Malaysian team transforms pineapple leaves into drones

It’s not a bird.

It’s not a plane.

It’s a drone – made partly from pineapple leaves.

The design is part of a sustainability project at Malaysia’s Putra University – led by professor Mohamed Thariq Hameed Sultan.

"This current project is to transform these agricultural waste into a potential aerospace application which is a drone structure."

Thariq's team uses discarded pineapple leaves to create the skeletons of aerial drones.

"The most important thing of this particular design is we are using agricultural waste, which is we are transforming the leaf of the pineapple fiber into a fiber, and that particular fiber who has been seeing that the fiber can be used for aerospace application, basically in inventing a drone."

According to researchers, drones made from natural materials or biocomposites are tougher, lighter, cheaper and easier to dispose.

Thariq says the drones are currently able to fly up to about 1000 meters high and stay in the air for about 20 minutes.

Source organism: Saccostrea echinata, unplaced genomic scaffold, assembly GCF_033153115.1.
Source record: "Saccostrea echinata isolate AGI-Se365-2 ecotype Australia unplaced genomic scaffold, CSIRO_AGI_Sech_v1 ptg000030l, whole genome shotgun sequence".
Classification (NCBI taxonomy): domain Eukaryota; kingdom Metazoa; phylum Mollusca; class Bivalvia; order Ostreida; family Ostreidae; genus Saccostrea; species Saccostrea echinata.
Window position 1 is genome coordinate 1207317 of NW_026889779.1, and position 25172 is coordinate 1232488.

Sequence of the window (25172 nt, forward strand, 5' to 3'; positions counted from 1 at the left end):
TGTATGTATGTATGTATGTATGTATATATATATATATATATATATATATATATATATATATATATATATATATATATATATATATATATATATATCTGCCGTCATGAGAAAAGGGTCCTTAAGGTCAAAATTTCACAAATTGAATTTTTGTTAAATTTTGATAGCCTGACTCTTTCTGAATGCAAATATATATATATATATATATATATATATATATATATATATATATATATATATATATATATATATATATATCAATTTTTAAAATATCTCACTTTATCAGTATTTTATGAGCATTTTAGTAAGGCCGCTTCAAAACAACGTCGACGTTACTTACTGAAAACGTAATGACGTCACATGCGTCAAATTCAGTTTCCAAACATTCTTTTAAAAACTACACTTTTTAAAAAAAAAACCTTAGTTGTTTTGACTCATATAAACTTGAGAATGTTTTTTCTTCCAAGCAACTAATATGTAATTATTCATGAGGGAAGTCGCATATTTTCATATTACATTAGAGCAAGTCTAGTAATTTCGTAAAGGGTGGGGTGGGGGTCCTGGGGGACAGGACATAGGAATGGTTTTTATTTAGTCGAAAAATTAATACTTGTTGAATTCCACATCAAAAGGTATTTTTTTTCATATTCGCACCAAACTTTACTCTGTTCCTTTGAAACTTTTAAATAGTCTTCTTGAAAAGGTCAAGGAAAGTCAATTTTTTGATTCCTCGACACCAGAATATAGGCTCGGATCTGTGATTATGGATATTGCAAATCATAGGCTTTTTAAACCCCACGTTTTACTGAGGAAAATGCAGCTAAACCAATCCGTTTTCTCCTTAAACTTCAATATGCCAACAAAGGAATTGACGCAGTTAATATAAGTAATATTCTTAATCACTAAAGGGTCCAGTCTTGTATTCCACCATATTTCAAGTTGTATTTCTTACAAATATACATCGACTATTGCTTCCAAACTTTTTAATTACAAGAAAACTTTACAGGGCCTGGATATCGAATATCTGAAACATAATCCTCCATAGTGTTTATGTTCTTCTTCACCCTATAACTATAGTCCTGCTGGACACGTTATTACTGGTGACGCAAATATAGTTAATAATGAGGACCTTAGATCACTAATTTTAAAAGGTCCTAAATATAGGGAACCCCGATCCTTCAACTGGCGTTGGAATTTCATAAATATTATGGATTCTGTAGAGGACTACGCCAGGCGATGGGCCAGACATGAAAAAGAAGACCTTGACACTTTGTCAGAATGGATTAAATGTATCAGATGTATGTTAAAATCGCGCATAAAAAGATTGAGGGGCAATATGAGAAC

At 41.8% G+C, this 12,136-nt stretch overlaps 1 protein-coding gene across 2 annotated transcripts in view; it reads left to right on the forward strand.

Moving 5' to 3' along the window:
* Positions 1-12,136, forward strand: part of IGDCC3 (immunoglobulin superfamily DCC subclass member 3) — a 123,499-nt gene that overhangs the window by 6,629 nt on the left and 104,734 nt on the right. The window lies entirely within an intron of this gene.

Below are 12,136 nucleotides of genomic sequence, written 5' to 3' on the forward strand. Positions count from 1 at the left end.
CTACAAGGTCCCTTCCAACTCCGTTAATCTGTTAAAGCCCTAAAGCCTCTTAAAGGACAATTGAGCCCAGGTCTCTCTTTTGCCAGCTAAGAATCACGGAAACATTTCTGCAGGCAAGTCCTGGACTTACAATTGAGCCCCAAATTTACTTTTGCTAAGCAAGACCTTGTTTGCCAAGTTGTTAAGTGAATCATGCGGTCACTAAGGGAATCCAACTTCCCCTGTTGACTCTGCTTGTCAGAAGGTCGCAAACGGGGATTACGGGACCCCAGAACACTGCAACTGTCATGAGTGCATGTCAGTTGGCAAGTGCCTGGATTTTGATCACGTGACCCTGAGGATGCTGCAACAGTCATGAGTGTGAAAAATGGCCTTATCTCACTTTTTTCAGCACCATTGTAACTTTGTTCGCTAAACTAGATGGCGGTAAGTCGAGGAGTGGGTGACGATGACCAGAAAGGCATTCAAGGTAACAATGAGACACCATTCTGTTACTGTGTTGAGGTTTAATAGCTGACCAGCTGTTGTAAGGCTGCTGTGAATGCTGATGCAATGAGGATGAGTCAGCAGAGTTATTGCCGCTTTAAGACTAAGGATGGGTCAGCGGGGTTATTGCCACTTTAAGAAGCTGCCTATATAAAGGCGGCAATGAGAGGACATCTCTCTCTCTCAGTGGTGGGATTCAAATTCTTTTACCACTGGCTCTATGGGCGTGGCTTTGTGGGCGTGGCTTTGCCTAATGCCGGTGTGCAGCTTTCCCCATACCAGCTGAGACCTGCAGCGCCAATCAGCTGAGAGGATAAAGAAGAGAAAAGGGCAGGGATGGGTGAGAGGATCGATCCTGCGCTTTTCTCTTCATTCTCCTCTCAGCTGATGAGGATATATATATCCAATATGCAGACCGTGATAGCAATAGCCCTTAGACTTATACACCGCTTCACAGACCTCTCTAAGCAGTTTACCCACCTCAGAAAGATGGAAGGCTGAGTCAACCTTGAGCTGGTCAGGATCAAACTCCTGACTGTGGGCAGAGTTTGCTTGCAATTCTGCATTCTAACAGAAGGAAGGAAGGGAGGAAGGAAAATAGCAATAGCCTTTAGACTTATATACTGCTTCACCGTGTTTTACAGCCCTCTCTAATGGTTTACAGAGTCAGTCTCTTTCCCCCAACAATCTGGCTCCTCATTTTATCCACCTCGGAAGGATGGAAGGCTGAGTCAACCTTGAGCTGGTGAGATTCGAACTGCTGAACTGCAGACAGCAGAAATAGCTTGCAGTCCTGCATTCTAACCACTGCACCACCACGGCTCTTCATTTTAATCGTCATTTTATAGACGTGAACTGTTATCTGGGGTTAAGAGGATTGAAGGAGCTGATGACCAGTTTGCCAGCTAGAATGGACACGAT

Location: Bangi, Selangor State

The pineapple waste comes from farmers in Hulu Langat district… who would usually discard or burn the pineapple leaves after harvest. That process can cause air pollution.

But now farmers like Irwan Ismail can sell their agricultural waste to bolster their income.

"For example, three acres of this land may be able to produce five or 10 tonnes of this waste. And imagine, for example that the price is five or six ringgit Malaysia per kilogram, if you multiply by five to 10 tonnes, it means it will give a big financial impact to the community, especially the small farming groups…’’

Researchers hope the project - which was launched in 2017 - will encourage other scientists in Malaysia to make a good use of the waste.

(SOUNDBITE)(English) EXECUTIVE SECRETARY OF MALAYSIAN UNMANNED DRONES ACTIVIST SOCIETY, WILLAM ROBERT ALVISSE SAYING:

"The next step would be to develop a slightly larger drone to be able to carry some payload, which would carry some imagery sensor and even some other payloads that would benefit the typical farmer around here. So, our role here is to help the industry, help the farmers, to actually explore into the fourth IR (Industrial Revolution) where they call it, technology and innovations that would help them increase their yield and make their jobs much easier."